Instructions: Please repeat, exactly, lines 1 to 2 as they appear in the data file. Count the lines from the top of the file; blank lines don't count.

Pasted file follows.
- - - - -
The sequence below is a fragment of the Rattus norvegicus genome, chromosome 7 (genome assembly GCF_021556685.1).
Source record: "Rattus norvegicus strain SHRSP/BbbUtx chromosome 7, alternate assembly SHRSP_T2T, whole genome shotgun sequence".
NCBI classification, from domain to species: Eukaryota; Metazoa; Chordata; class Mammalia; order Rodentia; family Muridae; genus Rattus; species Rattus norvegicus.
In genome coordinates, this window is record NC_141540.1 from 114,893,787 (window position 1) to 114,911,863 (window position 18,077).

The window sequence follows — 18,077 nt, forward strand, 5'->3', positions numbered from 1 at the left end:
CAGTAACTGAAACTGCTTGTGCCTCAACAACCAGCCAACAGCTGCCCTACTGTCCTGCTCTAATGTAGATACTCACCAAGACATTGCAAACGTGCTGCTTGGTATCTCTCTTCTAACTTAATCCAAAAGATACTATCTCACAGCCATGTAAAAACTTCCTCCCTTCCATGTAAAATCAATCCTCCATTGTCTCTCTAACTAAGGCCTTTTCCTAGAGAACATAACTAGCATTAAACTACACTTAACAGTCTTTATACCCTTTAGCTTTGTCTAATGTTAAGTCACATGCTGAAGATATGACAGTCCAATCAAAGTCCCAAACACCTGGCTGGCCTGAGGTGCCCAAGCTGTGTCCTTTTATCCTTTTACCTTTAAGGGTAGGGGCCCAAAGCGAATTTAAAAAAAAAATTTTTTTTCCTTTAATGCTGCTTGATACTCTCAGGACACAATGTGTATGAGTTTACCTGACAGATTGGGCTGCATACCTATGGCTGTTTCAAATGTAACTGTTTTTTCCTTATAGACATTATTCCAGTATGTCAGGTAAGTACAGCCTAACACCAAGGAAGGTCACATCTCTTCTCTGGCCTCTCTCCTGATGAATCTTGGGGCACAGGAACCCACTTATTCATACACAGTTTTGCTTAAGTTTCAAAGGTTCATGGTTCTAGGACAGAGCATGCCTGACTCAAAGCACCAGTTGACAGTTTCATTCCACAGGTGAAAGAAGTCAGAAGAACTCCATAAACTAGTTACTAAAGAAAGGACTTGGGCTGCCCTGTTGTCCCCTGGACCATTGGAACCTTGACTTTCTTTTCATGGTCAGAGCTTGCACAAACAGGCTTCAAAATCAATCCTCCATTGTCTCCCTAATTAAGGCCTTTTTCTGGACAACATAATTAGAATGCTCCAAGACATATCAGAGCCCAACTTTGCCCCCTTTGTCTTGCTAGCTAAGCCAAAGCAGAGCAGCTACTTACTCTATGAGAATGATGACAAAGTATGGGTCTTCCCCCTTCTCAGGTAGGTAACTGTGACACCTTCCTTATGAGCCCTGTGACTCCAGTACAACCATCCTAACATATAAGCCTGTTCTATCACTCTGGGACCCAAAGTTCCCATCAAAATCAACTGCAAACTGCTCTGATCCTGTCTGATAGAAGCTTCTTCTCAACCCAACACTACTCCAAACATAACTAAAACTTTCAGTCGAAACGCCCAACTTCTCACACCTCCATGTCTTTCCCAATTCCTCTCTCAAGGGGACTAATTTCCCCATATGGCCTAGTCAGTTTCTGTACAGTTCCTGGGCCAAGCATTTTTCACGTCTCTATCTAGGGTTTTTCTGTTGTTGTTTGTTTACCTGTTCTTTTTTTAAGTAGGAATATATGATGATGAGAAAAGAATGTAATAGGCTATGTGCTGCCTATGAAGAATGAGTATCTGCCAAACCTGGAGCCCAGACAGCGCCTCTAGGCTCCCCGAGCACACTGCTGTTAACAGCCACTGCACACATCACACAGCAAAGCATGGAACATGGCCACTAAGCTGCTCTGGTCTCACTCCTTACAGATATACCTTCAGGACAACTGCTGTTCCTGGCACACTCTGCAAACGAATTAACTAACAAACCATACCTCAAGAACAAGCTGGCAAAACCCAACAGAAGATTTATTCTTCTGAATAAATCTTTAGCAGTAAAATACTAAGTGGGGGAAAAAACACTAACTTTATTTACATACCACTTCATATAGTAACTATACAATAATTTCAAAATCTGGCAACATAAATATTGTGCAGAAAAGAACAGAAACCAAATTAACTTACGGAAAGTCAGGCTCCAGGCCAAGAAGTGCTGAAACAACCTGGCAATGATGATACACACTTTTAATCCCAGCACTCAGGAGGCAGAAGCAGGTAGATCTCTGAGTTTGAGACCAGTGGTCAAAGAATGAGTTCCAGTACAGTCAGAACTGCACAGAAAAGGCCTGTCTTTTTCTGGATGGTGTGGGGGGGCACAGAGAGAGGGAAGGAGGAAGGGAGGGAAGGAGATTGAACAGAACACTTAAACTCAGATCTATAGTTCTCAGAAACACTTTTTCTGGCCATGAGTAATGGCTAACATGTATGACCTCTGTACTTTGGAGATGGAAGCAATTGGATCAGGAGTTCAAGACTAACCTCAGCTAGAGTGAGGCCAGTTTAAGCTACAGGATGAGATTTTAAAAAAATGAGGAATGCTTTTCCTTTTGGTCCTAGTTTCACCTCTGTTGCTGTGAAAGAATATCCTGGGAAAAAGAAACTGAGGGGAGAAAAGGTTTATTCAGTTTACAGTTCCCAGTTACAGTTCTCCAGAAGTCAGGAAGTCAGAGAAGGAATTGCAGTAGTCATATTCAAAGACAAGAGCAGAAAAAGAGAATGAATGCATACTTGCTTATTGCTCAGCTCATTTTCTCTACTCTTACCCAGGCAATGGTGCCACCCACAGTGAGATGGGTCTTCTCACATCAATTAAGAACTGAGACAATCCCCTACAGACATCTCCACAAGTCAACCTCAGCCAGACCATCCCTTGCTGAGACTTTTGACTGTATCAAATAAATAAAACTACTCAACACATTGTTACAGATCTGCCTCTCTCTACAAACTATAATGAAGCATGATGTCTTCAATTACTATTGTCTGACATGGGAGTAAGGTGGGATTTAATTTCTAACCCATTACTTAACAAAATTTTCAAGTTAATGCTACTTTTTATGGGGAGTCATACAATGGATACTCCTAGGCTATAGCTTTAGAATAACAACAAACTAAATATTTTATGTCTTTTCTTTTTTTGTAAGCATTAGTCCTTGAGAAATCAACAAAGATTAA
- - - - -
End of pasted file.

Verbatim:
The sequence below is a fragment of the Rattus norvegicus genome, chromosome 7 (genome assembly GCF_021556685.1).
Source record: "Rattus norvegicus strain SHRSP/BbbUtx chromosome 7, alternate assembly SHRSP_T2T, whole genome shotgun sequence".